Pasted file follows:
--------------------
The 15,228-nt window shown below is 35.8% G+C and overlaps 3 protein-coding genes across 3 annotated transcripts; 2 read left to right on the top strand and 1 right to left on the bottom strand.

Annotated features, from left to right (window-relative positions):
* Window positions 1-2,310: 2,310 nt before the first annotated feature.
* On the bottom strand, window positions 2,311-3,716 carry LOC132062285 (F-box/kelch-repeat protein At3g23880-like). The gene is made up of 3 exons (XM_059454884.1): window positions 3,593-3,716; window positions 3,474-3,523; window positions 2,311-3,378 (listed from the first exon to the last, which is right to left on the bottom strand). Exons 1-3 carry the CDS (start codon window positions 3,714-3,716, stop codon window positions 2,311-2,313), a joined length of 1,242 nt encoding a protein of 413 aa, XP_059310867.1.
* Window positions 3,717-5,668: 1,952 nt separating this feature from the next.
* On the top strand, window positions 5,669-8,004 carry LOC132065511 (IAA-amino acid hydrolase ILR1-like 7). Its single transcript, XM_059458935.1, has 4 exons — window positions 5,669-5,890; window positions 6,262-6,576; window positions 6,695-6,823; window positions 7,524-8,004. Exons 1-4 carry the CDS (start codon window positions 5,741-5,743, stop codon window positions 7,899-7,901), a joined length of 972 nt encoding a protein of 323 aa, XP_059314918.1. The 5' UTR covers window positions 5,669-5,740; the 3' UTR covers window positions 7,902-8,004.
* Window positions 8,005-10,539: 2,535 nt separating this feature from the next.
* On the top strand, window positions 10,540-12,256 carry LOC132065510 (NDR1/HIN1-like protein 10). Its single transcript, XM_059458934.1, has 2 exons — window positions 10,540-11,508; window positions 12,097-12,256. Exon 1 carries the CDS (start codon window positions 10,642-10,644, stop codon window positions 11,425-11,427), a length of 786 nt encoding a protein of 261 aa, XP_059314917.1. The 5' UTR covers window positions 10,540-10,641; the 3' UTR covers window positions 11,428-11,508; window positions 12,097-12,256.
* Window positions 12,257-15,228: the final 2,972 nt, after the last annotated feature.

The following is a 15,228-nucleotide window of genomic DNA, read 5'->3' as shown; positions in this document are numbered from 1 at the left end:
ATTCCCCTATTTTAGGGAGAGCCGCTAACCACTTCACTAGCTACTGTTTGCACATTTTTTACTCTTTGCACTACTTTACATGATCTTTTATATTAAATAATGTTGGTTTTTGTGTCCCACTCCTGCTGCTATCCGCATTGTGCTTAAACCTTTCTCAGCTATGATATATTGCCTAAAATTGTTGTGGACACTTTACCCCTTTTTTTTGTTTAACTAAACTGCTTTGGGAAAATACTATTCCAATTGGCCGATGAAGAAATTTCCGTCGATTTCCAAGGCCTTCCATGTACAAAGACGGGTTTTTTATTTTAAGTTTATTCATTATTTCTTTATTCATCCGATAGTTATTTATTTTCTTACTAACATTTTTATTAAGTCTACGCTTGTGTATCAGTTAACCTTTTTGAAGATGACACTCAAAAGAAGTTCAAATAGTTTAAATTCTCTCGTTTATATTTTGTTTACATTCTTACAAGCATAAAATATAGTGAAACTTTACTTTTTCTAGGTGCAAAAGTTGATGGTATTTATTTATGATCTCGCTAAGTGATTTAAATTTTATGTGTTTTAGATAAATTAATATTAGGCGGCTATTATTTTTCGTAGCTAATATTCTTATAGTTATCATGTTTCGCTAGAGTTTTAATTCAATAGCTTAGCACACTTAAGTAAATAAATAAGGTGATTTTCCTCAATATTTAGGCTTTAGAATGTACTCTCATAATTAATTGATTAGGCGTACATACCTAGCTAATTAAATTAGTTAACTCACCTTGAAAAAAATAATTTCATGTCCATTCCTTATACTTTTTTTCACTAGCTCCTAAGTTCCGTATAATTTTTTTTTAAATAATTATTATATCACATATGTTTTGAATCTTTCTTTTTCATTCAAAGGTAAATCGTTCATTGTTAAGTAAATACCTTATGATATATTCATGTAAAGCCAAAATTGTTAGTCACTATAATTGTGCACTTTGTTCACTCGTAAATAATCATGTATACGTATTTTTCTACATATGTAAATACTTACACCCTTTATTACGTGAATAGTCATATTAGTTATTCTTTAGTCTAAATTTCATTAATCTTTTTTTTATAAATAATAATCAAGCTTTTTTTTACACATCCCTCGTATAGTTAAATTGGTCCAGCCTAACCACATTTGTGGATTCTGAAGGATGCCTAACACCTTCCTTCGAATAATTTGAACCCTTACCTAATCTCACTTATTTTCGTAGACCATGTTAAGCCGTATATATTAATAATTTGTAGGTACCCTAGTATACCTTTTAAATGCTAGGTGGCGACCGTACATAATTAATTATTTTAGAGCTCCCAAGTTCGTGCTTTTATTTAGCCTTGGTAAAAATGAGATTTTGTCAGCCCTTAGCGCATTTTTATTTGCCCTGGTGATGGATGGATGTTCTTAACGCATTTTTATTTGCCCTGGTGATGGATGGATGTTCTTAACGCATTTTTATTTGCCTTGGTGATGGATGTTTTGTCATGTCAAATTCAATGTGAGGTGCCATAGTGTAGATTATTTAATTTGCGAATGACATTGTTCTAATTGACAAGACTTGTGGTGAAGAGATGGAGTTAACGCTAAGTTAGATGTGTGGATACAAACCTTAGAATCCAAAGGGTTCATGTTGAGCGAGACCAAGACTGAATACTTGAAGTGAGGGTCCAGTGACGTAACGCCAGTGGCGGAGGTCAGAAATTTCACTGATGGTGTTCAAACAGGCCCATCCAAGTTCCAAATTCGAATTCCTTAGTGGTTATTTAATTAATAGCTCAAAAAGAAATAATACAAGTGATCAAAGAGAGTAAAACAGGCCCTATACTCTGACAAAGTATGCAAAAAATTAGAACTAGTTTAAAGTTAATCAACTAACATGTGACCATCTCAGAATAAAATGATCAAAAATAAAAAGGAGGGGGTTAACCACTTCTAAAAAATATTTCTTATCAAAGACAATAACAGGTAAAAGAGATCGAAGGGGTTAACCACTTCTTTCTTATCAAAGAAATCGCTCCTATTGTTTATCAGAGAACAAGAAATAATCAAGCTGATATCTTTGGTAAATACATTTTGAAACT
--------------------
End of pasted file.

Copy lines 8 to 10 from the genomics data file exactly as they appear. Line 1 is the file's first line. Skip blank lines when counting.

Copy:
* On the top strand, window positions 10,540-12,256 carry LOC132065510 (NDR1/HIN1-like protein 10). Its single transcript, XM_059458934.1, has 2 exons — window positions 10,540-11,508; window positions 12,097-12,256. Exon 1 carries the CDS (start codon window positions 10,642-10,644, stop codon window positions 11,425-11,427), a length of 786 nt encoding a protein of 261 aa, XP_059314917.1. The 5' UTR covers window positions 10,540-10,641; the 3' UTR covers window positions 11,428-11,508; window positions 12,097-12,256.
* Window positions 12,257-15,228: the final 2,972 nt, after the last annotated feature.

The following is a 15,228-nucleotide window of genomic DNA, read 5'->3' as shown; positions in this document are numbered from 1 at the left end: